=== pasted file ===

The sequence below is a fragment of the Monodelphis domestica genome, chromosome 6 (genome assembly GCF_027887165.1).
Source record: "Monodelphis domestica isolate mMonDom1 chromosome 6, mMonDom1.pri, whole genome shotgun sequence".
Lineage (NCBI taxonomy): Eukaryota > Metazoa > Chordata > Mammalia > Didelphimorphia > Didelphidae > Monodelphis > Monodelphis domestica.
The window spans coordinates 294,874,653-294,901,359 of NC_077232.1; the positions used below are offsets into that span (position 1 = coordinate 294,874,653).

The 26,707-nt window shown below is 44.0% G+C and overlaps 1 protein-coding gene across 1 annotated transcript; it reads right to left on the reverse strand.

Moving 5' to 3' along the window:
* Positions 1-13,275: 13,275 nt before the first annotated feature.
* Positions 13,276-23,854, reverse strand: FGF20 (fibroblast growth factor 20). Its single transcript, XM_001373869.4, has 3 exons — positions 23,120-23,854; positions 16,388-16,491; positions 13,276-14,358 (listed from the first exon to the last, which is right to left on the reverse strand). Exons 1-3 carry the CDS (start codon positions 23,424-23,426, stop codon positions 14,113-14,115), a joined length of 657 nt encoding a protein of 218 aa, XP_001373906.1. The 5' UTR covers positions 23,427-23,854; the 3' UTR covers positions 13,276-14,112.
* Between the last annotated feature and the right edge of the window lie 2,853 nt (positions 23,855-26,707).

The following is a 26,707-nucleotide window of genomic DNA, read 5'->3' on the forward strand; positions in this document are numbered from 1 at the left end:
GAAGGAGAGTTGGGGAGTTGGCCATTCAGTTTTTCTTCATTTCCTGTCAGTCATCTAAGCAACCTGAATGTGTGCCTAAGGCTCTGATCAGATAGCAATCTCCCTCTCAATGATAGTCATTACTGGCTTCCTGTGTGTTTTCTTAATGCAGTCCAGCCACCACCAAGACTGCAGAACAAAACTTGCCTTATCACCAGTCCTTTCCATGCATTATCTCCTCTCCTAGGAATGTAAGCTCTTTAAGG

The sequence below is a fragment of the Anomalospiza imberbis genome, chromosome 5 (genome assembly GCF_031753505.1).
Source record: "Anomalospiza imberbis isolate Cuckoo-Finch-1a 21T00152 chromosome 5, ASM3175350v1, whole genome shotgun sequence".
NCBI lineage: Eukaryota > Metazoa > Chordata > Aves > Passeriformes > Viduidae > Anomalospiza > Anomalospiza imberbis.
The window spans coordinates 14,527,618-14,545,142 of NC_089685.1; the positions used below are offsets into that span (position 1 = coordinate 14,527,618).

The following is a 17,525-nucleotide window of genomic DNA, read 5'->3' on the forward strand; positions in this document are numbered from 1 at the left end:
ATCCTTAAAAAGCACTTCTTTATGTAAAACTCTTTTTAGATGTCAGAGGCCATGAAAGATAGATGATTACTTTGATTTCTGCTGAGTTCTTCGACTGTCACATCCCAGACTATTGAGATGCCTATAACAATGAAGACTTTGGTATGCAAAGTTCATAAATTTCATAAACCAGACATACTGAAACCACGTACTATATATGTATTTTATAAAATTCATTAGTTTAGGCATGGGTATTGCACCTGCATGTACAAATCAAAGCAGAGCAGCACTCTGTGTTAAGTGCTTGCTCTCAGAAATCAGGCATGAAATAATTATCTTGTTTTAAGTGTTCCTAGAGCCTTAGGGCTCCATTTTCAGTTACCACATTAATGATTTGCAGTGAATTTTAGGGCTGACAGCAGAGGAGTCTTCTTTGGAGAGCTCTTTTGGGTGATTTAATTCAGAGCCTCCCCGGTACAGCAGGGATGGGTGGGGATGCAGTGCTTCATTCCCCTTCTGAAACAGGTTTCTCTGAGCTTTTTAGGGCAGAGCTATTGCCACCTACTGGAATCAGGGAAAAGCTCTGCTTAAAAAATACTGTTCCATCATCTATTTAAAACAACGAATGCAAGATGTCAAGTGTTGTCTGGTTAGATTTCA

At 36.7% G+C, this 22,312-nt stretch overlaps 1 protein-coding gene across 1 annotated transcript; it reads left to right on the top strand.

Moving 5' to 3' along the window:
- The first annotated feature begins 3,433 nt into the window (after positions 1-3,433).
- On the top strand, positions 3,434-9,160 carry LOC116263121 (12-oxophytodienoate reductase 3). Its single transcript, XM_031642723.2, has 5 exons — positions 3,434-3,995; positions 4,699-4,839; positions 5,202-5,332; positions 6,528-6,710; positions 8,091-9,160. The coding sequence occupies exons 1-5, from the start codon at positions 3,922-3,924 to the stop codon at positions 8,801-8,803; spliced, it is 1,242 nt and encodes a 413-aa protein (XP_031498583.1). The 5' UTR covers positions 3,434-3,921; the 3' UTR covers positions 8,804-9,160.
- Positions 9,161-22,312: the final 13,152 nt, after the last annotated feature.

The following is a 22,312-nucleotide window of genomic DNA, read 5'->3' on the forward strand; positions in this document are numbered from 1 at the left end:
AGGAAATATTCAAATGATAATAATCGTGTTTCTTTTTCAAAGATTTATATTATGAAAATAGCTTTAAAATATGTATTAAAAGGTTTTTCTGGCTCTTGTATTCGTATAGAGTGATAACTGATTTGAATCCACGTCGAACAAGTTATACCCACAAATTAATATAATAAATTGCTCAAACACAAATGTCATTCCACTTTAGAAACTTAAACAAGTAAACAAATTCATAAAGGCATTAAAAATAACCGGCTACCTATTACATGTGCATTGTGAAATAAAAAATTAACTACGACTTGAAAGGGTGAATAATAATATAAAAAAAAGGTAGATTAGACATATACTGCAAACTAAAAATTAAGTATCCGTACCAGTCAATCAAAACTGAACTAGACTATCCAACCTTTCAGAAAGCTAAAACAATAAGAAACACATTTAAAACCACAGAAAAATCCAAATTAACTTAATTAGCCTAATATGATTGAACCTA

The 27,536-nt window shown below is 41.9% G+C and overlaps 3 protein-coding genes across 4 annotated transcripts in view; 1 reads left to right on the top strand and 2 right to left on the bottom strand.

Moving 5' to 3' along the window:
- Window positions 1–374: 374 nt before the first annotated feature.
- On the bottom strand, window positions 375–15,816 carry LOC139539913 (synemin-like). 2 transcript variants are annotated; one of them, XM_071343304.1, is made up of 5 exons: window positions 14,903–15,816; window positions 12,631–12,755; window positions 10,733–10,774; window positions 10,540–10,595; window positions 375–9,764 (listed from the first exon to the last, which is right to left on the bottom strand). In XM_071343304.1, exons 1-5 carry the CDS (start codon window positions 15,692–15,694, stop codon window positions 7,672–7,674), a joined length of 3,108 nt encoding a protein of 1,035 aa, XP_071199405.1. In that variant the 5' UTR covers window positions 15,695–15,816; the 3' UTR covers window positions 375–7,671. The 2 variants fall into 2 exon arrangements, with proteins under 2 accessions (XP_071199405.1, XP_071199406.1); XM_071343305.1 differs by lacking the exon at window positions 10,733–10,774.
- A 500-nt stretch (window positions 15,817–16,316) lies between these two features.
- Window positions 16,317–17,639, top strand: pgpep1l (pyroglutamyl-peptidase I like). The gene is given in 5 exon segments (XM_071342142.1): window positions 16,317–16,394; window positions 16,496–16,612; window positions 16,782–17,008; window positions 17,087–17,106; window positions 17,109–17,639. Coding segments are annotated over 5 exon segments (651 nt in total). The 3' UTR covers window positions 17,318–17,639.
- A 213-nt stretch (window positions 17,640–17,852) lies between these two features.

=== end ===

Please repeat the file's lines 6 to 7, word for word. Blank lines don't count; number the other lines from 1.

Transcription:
Moving 5' to 3' along the window:
* Positions 1-13,275: 13,275 nt before the first annotated feature.